Ghost Fish of the Ozarks

By Tracy Crede | February 2, 1999
From Missouri Conservationist: Feb 1999

Mystery and imagination take over when we think about caves. These dark places harbor magical creatures. In fact, stories of "ghost fish" living in caves have been told since the days Native Americans roamed the Missouri Ozarks.

That "ghost fish" today is known as the Ozark cavefish. It is a 2-inch long, pale, almost colorless blind fish living only in caves and springs on the Springfield Plateau of southwest Missouri and nearby parts of Oklahoma and Arkansas.

Ruth Hoppin, a caver and explorer, collected cavefish in Jasper County in 1888. She also collected the first specimens of the bristly cave crayfish, an unpigmented, blind crayfish that has a range similar to the Ozark cavefish.

Like many other cave-adapted animals, Ozark cavefish have lost their skin pigmentation, leaving them so translucent that their blood vessels are visible. Eyes are unnecessary for creatures living in near perpetual darkness, so they have gradually devolved to become small spots of residual nerves. Although cavefish do not have eyes, they "see" with sensory organs on their head and sides. These small whiskerlike projections help the fish feel its way through the water and detect the movements of prey.

Because the nutrient supply is limited in a cave, Ozark cavefish are not picky about what they eat. Cavefish eat bacteria, fungi, protozoans and aquatic insect larvae, as well as mites that feed on decaying organisms brought into the cave by animals. Their diet also includes plankton (microscopic plants and animals) and small invertebrates, such as crayfish, cave crickets, salamander larvae, amphipods and isopods. If food is really hard to find, they may even eat their own young.

Because caves have relatively constant temperatures and stable dissolved oxygen levels, cavefish have evolved low metabolic rates and do not require much food. Regardless, life in a cave is life "on the edge."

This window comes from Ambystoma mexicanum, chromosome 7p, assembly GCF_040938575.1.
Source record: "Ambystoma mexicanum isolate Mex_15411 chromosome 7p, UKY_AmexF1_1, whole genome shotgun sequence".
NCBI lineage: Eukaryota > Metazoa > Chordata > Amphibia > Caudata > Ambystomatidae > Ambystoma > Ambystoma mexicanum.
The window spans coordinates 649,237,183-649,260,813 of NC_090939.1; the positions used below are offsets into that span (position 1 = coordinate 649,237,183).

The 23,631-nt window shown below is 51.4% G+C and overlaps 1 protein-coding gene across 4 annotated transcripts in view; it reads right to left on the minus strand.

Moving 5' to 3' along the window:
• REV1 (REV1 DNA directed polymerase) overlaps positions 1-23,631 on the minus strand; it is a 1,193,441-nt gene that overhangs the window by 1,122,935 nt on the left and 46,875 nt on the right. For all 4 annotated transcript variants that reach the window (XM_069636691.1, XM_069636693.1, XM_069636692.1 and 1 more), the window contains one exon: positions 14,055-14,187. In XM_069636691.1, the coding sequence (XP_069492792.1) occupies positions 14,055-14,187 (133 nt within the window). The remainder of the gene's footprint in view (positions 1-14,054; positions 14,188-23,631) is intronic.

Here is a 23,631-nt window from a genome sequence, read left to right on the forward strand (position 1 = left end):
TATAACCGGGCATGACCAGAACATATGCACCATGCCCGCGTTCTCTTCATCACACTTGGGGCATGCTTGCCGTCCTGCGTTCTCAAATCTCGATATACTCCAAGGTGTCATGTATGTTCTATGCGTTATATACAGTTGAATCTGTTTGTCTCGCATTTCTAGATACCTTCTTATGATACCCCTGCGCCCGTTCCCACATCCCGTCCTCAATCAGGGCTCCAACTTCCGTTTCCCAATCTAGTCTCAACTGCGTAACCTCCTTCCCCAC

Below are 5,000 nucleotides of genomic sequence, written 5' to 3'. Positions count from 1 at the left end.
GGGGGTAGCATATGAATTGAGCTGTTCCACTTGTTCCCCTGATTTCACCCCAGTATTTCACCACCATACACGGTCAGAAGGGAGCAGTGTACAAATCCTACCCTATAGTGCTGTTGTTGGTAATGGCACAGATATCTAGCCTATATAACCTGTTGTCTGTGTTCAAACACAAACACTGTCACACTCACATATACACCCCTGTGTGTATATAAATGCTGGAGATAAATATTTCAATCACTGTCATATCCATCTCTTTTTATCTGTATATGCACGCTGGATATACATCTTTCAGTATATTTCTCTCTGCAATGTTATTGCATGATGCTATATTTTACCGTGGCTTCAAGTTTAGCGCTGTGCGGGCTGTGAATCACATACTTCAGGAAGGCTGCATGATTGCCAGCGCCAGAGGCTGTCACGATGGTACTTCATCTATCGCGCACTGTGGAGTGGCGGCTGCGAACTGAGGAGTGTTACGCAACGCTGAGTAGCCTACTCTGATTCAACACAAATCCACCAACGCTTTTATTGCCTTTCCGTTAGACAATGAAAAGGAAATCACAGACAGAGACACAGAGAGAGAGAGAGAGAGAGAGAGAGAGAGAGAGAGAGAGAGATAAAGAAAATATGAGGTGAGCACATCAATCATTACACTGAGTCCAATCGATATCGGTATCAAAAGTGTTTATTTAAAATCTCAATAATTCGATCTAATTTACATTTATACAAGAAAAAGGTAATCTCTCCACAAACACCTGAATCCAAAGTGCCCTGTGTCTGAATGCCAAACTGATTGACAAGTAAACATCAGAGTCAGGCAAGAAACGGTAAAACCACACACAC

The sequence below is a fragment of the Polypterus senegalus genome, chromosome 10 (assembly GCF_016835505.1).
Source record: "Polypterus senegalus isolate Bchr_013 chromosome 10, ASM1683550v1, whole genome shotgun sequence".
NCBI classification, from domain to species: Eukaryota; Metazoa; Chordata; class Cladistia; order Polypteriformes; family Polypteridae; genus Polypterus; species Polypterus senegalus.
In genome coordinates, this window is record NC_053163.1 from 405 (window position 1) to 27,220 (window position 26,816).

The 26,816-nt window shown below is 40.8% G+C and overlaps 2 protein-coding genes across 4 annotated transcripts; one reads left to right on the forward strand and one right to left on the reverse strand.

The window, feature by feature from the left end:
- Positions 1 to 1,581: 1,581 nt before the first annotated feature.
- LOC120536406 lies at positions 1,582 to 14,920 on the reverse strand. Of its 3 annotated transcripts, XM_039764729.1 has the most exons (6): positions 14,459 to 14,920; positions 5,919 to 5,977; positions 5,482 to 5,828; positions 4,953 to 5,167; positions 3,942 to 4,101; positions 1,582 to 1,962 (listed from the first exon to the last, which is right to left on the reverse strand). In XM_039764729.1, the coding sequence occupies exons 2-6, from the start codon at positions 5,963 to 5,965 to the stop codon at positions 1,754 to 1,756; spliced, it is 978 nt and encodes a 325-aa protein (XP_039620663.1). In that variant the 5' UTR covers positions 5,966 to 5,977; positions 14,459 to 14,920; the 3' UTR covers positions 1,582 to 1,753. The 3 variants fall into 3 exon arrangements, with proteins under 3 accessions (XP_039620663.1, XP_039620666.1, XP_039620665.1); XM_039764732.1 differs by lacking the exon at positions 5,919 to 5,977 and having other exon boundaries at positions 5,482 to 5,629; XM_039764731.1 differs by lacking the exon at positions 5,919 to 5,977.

When the early settlers dipped drinking water out of the well, they sometimes found cavefish in their bucket. The custom of calling them "spring keepers" or "well keepers" sprang from these encounters. People saw them as a good luck charm and believed that the cavefish meant the water was safe to drink-a belief that continues today.

Clifford Lewis, a landowner near Sarcoxie in southwest Missouri, remembers seeing cavefish when he was a boy. "My brother and I were mowing hay on a hot summer day. When we got thirsty, we headed to the nearby cave to quench our thirst with spring water. Those blind fish were all around. It was not unusual back then to see 10 to 15 cavefish."

Ozark cavefish have declined over the years and now are federally threatened. There were probably never great numbers of cavefish, and scientists and curiosity seekers who collected specimens may well have contributed to their decline. It is now illegal to collect the Ozark cavefish.

The most important factor causing the decline of the cavefish has been pollution in the groundwater caves where they live. Polluted surface water enters the underground water supply through sinkholes, losing streams and percolation through the thin soils and cracked limestones and dolomites of the Ozarks.

Too often these surface waters carry human sewage, agricultural wastes and heavy silt loads from a variety of sources. Once underground, the polluted water destroys the delicate balance of life found there. The "ghost fish" is one of the first to disappear.

Landowners can help reduce threats to Missouri's cave systems and the organisms that live there by following a few simple guidelines:

  • Make sure your septic tank and tile fields are installed properly and maintained.
  • Dispose of all trash and other solid wastes properly.
  • Control domestic animal waste runoff and repair leaking sewage lagoons.
  • Keep forested buffer areas near cave entrances and sinkholes and along streams. These provide a natural filter that improves water quality. Buffer zones also trap soil particles and ensure that cleaner water enters the underground system.
  • Put up fences or gates around sinkholes or cave openings on your property that allow wildlife to enter but restrict human access.
  • Seal abandoned wells properly.

Missourians have a tradition of concern for all of our wildlife resources, including those that do not appear to have food or sport value, like the Ozark cavefish. We cherish the song of the green tree frog and the sizzle of a crappie fillet in the pan with equal ardor.